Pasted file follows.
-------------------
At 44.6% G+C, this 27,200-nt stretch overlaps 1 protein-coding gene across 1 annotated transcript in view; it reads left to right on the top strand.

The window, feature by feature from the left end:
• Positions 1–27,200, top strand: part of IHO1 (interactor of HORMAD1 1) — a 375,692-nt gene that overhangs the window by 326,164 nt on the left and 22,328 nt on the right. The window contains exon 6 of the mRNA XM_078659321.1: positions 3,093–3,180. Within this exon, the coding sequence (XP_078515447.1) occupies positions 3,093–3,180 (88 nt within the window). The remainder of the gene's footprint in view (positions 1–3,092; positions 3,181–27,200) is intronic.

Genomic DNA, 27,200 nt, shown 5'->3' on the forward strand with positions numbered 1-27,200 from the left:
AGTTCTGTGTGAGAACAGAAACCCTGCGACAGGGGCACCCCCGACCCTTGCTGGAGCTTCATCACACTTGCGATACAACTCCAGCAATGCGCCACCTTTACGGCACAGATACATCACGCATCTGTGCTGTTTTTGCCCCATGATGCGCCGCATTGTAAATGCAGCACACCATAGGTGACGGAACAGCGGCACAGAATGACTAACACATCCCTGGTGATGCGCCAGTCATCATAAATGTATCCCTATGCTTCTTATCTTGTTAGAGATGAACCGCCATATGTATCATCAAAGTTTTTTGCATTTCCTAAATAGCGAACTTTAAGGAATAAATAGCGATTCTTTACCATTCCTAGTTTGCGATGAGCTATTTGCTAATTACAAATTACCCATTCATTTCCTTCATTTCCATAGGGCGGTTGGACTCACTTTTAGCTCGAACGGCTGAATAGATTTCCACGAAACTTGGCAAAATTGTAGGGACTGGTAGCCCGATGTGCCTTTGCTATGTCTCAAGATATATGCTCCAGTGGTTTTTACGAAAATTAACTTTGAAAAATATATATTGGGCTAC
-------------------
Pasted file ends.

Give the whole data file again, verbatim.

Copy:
At 44.6% G+C, this 27,200-nt stretch overlaps 1 protein-coding gene across 1 annotated transcript in view; it reads left to right on the top strand.

The window, feature by feature from the left end:
• Positions 1–27,200, top strand: part of IHO1 (interactor of HORMAD1 1) — a 375,692-nt gene that overhangs the window by 326,164 nt on the left and 22,328 nt on the right. The window contains exon 6 of the mRNA XM_078659321.1: positions 3,093–3,180. Within this exon, the coding sequence (XP_078515447.1) occupies positions 3,093–3,180 (88 nt within the window). The remainder of the gene's footprint in view (positions 1–3,092; positions 3,181–27,200) is intronic.

Genomic DNA, 27,200 nt, shown 5'->3' on the forward strand with positions numbered 1-27,200 from the left:
AGTTCTGTGTGAGAACAGAAACCCTGCGACAGGGGCACCCCCGACCCTTGCTGGAGCTTCATCACACTTGCGATACAACTCCAGCAATGCGCCACCTTTACGGCACAGATACATCACGCATCTGTGCTGTTTTTGCCCCATGATGCGCCGCATTGTAAATGCAGCACACCATAGGTGACGGAACAGCGGCACAGAATGACTAACACATCCCTGGTGATGCGCCAGTCATCATAAATGTATCCCTATGCTTCTTATCTTGTTAGAGATGAACCGCCATATGTATCATCAAAGTTTTTTGCATTTCCTAAATAGCGAACTTTAAGGAATAAATAGCGATTCTTTACCATTCCTAGTTTGCGATGAGCTATTTGCTAATTACAAATTACCCATTCATTTCCTTCATTTCCATAGGGCGGTTGGACTCACTTTTAGCTCGAACGGCTGAATAGATTTCCACGAAACTTGGCAAAATTGTAGGGACTGGTAGCCCGATGTGCCTTTGCTATGTCTCAAGATATATGCTCCAGTGGTTTTTACGAAAATTAACTTTGAAAAATATATATTGGGCTAC